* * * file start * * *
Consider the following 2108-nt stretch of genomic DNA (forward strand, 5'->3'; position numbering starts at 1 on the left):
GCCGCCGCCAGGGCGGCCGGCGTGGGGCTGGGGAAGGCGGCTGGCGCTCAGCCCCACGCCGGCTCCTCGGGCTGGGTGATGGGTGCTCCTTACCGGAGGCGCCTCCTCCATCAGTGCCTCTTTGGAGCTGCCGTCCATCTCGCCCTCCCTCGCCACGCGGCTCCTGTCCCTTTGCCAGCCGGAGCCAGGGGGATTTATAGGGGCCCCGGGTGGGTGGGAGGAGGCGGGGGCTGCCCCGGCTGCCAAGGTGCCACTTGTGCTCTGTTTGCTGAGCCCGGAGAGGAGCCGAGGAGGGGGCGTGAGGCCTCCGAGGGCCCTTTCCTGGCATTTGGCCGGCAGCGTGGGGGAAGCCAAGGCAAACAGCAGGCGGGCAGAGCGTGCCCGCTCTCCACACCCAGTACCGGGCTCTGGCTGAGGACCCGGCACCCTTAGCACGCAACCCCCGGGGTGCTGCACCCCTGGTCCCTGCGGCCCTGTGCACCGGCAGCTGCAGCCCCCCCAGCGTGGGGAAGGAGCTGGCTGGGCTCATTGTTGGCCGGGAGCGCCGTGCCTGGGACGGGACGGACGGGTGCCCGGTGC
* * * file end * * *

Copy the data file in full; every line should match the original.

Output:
Consider the following 2108-nt stretch of genomic DNA (forward strand, 5'->3'; position numbering starts at 1 on the left):
GCCGCCGCCAGGGCGGCCGGCGTGGGGCTGGGGAAGGCGGCTGGCGCTCAGCCCCACGCCGGCTCCTCGGGCTGGGTGATGGGTGCTCCTTACCGGAGGCGCCTCCTCCATCAGTGCCTCTTTGGAGCTGCCGTCCATCTCGCCCTCCCTCGCCACGCGGCTCCTGTCCCTTTGCCAGCCGGAGCCAGGGGGATTTATAGGGGCCCCGGGTGGGTGGGAGGAGGCGGGGGCTGCCCCGGCTGCCAAGGTGCCACTTGTGCTCTGTTTGCTGAGCCCGGAGAGGAGCCGAGGAGGGGGCGTGAGGCCTCCGAGGGCCCTTTCCTGGCATTTGGCCGGCAGCGTGGGGGAAGCCAAGGCAAACAGCAGGCGGGCAGAGCGTGCCCGCTCTCCACACCCAGTACCGGGCTCTGGCTGAGGACCCGGCACCCTTAGCACGCAACCCCCGGGGTGCTGCACCCCTGGTCCCTGCGGCCCTGTGCACCGGCAGCTGCAGCCCCCCCAGCGTGGGGAAGGAGCTGGCTGGGCTCATTGTTGGCCGGGAGCGCCGTGCCTGGGACGGGACGGACGGGTGCCCGGTGC